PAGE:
Seismic intensity scales

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Seismic intensity scales categorize the intensity or severity of ground shaking (quaking) at a given location, such as resulting from an earthquake. They are distinguished from seismic magnitude scales, which measure the magnitude or overall strength of an earthquake.

Intensity scales are based on the observed effects of the shaking, such as the degree to which people or animals were alarmed, and the extent and severity of damage to different kinds of structures or natural features. The maximal intensity observed, and the extent of the area where shaking was felt (see isosiesmal map, below), can be used to estimate the location and magnitude of the source earthquake; this is especially useful for historical earthquakes where there is no instrumental record.

Ground shaking[edit]

Ground shaking can be caused in various ways (volcanic tremors, avalanches, large explosions, etc.), but shaking intense enough to cause damage is usually due to rupturing of the earth's crust known as earthquakes. The intensity of shaking depends on several factors:

  • The "size" or strength of the source event, such as measured by various seismic magnitude scales.
  • The type of seismic wave generated, and its orientation.
  • The depth of the event.
  • The distance from the source event.
  • Site response due to local geology

Site response is especially important as certain conditions, such as unconsolidated sediments in a basin, can amplify ground motions as much as ten times.

Isoseismal map for the 1968 Illinois earthquake, showing the extent of different levels of shaking. The irregularity of areas is due to ground conditions and the underlying geology.

Where an earthquake is not recorded on seismographs an isoseismal map showing the intensities felt at different areas can be used to estimate the location and magnitude of the quake.[1] Such maps are also useful for estimating the shaking intensity, and thereby the likely level of damage, to be expected from a future earthquake of similar magnitude. In Japan this kind of information is used when an earthquake occurs to anticipate the severity of damage to be expected in different areas.[2]

The intensity of local ground-shaking depends on several factors besides the magnitude of the earthquake,[3] one of the most important being soil conditions. For instance, thick layers of soft soil (such as fill) can amplify seismic waves, often at a considerable distance from the source, while sedimentary basins will often resonate, increasing the duration of shaking. This is why, in the 1989 Loma Prieta earthquake, the Marina district of San Francisco was one of the most damaged areas, though it was nearly 100 km from the epicenter.[4] Geological structures were also significant, such as where seismic waves passing under the south end of San Francisco Bay reflected off the base of the Earth's crust towards San Francisco and Oakland. A similar effect channeled seismic waves between the other major faults in the area.[5]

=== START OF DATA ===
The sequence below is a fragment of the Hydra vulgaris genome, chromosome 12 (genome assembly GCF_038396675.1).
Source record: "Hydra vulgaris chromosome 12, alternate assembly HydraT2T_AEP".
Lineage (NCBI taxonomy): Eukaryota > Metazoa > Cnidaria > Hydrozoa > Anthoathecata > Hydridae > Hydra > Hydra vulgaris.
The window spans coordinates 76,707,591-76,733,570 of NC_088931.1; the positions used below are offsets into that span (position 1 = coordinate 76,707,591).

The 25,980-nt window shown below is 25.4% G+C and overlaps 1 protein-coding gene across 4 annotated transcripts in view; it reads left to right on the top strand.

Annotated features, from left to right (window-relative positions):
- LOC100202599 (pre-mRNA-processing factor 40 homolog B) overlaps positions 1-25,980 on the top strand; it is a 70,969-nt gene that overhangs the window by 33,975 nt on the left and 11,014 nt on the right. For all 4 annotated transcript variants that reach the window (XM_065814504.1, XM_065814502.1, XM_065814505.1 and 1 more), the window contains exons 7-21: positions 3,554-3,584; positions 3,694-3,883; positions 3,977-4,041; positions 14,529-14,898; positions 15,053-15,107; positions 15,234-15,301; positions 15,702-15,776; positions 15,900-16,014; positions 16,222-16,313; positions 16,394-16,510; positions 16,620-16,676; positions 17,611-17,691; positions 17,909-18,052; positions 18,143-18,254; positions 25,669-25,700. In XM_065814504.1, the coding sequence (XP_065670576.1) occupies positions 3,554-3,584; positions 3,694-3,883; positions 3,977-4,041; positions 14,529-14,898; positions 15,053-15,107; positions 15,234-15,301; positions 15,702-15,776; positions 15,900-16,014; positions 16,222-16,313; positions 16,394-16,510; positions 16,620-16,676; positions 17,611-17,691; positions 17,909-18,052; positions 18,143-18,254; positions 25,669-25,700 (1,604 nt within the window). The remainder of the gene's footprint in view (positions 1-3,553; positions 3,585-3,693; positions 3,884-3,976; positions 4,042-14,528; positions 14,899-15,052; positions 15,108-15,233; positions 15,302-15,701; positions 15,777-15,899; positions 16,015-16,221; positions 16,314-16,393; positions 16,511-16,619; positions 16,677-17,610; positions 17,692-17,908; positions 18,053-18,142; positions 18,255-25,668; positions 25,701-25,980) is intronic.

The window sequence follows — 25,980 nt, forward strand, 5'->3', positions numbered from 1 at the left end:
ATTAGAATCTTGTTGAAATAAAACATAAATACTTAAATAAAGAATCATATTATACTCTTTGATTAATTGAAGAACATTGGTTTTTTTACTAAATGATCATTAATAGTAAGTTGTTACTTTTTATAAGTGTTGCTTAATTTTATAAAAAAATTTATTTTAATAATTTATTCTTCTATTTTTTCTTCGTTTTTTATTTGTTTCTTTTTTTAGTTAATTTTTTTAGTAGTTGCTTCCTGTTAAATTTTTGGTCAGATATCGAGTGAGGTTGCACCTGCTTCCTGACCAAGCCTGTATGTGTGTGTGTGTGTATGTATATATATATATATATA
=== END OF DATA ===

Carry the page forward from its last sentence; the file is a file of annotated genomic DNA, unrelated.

History[edit]

The first simple classification of earthquake intensity was devised by Domenico Pignataro in the 1780s.[6] However, the first recognisable intensity scale in the modern sense of the word was drawn up by P.N.G. Egen in 1828; it was ahead of its time. The first widely adopted intensity scale, the Rossi–Forel scale, was introduced in the late 19th century. Since then numerous intensity scales have been developed and are used in different parts of the world.

Country/Region Seismic intensity scale used
 China Liedu scale (GB/T 17742-1999)
 Europe European Macroseismic Scale (EMS-98)[7]
 Hong Kong Modified Mercalli scale (MM)[8]
 India Medvedev–Sponheuer–Karnik scale
 Israel Medvedev–Sponheuer–Karnik scale (MSK-64)
 Japan Shindo scale
 Kazakhstan Medvedev–Sponheuer–Karnik scale (MSK-64)
 Philippines PHIVOLCS Earthquake Intensity Scale (PEIS)
 Russia Medvedev–Sponheuer–Karnik scale (MSK-64)
 Taiwan Central Weather Bureau Seismic Intensity Scale[9]
 United States Modified Mercalli scale (MM)[10]

See also[edit]

Notes[edit]

  1. ^ Bormann, Wendt & Di Giacomo 2013, §3.1.2.1.
  2. ^ Doi 2010.
  3. ^ Bolt 1993, p. 164 et seq..
  4. ^ Bolt 1993, pp. 170–171.
  5. ^ Bolt 1993, p. 170.
  6. ^ David Alexander (1993). Natural Disasters (First ed.). Springer Science+Business Media. p. 28. ISBN 978-0-412-04741-1.
  7. ^ "The European Macroseismic Scale EMS-98". Centre Européen de Géodynamique et de Séismologie (ECGS). Retrieved 2013-07-26.
  8. ^ "Magnitude and Intensity of an Earthquake". Hong Kong Observatory. Retrieved 2008-09-15.
  9. ^ "Earthquake Preparedness and Response". Central Weather Bureau. Retrieved 2018-04-06.
  10. ^ "The Severity of an Earthquake". U.S. Geological Survey. Retrieved 2012-01-15.

Sources[edit]

  • Bolt, B. A. (1993), Earthquakes and geological discovery, Scientific American Library, ISBN 0-7167-5040-6.


External links[edit]

  • USGS ShakeMap Providing near-real-time maps of ground motion and shaking intensity following significant earthquakes.